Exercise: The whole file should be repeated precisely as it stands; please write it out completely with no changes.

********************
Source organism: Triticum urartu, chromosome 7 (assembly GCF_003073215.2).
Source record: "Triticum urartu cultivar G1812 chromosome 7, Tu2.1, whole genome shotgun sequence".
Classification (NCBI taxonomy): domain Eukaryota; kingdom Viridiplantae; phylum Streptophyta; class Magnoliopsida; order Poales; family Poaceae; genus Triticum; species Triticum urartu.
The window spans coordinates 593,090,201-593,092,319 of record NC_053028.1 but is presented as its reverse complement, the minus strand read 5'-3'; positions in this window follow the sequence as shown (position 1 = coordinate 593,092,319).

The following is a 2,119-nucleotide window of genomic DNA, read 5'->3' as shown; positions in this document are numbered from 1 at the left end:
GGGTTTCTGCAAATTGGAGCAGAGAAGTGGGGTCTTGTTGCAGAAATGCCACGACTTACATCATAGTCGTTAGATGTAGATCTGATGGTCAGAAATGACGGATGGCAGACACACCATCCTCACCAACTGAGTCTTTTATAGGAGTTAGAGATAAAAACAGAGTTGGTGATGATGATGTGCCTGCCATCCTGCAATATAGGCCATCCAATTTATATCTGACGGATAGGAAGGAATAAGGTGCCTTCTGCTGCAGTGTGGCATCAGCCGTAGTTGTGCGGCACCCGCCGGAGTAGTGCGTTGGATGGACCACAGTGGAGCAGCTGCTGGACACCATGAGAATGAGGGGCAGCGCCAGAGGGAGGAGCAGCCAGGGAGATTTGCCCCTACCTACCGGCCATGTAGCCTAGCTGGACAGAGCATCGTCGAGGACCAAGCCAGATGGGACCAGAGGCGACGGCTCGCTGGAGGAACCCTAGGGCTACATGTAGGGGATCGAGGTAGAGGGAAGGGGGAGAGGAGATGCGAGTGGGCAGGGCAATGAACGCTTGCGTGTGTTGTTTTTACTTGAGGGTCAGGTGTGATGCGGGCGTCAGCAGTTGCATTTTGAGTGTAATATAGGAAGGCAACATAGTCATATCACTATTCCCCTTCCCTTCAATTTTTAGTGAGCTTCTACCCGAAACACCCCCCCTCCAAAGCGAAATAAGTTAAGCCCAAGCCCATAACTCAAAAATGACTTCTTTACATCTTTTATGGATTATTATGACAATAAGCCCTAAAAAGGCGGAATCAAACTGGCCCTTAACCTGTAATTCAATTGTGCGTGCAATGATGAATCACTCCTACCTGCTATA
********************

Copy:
Source organism: Triticum urartu, chromosome 7 (assembly GCF_003073215.2).
Source record: "Triticum urartu cultivar G1812 chromosome 7, Tu2.1, whole genome shotgun sequence".
Classification (NCBI taxonomy): domain Eukaryota; kingdom Viridiplantae; phylum Streptophyta; class Magnoliopsida; order Poales; family Poaceae; genus Triticum; species Triticum urartu.
The window spans coordinates 593,090,201-593,092,319 of record NC_053028.1 but is presented as its reverse complement, the minus strand read 5'-3'; positions in this window follow the sequence as shown (position 1 = coordinate 593,092,319).

The following is a 2,119-nucleotide window of genomic DNA, read 5'->3' as shown; positions in this document are numbered from 1 at the left end:
GGGTTTCTGCAAATTGGAGCAGAGAAGTGGGGTCTTGTTGCAGAAATGCCACGACTTACATCATAGTCGTTAGATGTAGATCTGATGGTCAGAAATGACGGATGGCAGACACACCATCCTCACCAACTGAGTCTTTTATAGGAGTTAGAGATAAAAACAGAGTTGGTGATGATGATGTGCCTGCCATCCTGCAATATAGGCCATCCAATTTATATCTGACGGATAGGAAGGAATAAGGTGCCTTCTGCTGCAGTGTGGCATCAGCCGTAGTTGTGCGGCACCCGCCGGAGTAGTGCGTTGGATGGACCACAGTGGAGCAGCTGCTGGACACCATGAGAATGAGGGGCAGCGCCAGAGGGAGGAGCAGCCAGGGAGATTTGCCCCTACCTACCGGCCATGTAGCCTAGCTGGACAGAGCATCGTCGAGGACCAAGCCAGATGGGACCAGAGGCGACGGCTCGCTGGAGGAACCCTAGGGCTACATGTAGGGGATCGAGGTAGAGGGAAGGGGGAGAGGAGATGCGAGTGGGCAGGGCAATGAACGCTTGCGTGTGTTGTTTTTACTTGAGGGTCAGGTGTGATGCGGGCGTCAGCAGTTGCATTTTGAGTGTAATATAGGAAGGCAACATAGTCATATCACTATTCCCCTTCCCTTCAATTTTTAGTGAGCTTCTACCCGAAACACCCCCCCTCCAAAGCGAAATAAGTTAAGCCCAAGCCCATAACTCAAAAATGACTTCTTTACATCTTTTATGGATTATTATGACAATAAGCCCTAAAAAGGCGGAATCAAACTGGCCCTTAACCTGTAATTCAATTGTGCGTGCAATGATGAATCACTCCTACCTGCTATA